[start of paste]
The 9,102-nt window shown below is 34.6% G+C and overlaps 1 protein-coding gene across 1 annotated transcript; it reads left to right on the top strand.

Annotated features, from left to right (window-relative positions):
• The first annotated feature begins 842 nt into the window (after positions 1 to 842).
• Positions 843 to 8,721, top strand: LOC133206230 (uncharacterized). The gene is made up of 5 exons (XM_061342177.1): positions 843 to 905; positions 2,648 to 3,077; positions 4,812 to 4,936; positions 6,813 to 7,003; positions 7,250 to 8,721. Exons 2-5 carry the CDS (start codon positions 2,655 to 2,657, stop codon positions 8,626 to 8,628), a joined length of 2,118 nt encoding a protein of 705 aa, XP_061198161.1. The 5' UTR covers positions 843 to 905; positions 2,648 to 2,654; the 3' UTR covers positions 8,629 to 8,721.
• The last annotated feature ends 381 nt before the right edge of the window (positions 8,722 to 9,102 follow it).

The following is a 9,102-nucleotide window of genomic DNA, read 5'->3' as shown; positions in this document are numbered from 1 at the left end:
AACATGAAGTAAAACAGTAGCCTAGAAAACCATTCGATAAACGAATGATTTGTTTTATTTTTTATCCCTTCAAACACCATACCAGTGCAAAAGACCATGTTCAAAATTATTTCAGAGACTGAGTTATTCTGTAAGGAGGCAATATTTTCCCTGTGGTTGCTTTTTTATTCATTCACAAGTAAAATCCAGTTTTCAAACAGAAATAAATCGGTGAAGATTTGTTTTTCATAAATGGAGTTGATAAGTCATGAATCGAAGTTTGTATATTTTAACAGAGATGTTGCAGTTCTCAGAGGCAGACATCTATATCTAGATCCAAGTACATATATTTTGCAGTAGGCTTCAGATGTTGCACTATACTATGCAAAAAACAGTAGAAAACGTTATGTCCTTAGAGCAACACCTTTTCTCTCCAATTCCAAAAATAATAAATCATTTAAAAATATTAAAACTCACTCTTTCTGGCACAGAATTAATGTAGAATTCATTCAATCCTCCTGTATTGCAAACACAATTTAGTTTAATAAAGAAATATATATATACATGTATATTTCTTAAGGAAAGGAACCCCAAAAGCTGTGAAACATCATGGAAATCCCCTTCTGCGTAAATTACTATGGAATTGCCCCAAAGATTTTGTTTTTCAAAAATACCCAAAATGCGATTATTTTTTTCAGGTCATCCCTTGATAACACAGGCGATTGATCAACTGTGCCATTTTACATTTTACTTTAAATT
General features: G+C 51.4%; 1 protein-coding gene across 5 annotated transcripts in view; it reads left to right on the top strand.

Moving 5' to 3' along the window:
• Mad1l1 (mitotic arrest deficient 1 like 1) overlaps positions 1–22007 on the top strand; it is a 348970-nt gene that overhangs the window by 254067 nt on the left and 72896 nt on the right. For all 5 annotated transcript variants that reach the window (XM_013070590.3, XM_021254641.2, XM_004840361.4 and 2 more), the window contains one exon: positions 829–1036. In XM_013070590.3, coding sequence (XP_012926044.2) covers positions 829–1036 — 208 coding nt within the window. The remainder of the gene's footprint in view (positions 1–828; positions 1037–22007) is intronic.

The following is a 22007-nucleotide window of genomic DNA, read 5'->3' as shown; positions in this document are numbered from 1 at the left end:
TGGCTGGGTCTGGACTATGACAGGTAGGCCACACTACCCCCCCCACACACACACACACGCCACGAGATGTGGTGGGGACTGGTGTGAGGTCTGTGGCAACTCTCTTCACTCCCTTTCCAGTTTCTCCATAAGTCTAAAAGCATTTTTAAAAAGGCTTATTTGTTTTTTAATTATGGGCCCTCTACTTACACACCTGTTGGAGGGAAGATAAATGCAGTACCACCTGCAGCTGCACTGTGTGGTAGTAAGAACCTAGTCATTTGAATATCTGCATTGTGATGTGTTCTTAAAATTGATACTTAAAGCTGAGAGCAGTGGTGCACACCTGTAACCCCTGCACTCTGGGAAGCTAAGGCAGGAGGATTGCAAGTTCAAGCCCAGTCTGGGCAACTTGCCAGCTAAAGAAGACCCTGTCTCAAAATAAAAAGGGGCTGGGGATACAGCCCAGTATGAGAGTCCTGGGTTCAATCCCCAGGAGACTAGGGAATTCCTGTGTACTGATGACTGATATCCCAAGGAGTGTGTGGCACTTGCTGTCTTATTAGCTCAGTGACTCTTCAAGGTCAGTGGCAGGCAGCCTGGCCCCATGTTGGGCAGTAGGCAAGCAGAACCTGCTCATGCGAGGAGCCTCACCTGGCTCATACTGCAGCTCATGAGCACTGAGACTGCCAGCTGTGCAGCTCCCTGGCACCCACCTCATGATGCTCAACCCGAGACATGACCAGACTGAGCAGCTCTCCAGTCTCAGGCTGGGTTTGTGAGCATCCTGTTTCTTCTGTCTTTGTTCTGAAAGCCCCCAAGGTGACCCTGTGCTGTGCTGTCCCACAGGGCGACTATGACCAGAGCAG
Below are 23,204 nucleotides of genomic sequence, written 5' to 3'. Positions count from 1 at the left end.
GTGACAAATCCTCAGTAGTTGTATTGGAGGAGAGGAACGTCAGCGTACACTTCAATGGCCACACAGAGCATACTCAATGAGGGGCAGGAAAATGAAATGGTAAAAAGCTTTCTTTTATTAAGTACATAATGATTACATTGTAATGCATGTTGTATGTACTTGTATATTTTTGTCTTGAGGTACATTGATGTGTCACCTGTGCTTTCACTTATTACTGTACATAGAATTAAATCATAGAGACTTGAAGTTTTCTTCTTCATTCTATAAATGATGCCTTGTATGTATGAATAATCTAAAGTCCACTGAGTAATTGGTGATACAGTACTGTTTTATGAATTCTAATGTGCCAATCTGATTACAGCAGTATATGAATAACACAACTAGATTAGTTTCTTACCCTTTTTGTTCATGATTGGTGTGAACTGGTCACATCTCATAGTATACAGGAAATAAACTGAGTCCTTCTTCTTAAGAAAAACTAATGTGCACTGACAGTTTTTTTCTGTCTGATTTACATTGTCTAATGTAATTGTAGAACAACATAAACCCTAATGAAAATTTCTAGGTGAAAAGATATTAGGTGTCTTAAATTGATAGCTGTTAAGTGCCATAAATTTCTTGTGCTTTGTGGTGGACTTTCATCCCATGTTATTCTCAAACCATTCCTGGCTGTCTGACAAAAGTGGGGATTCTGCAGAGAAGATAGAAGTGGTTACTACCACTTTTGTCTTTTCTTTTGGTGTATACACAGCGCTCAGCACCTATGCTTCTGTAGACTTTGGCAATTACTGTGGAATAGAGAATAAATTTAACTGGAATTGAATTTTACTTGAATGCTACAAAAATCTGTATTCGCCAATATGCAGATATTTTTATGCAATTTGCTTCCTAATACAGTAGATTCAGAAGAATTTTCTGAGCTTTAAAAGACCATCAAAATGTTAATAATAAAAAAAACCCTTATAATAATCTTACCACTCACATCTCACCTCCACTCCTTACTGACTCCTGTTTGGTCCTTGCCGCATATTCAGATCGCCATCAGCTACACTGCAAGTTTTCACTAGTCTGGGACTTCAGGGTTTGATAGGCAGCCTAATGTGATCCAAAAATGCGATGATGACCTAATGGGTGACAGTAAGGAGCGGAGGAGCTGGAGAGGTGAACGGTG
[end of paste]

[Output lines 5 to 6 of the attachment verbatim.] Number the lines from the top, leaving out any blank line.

• The last annotated feature ends 381 nt before the right edge of the window (positions 8,722 to 9,102 follow it).

The following is a 9,102-nucleotide window of genomic DNA, read 5'->3' as shown; positions in this document are numbered from 1 at the left end: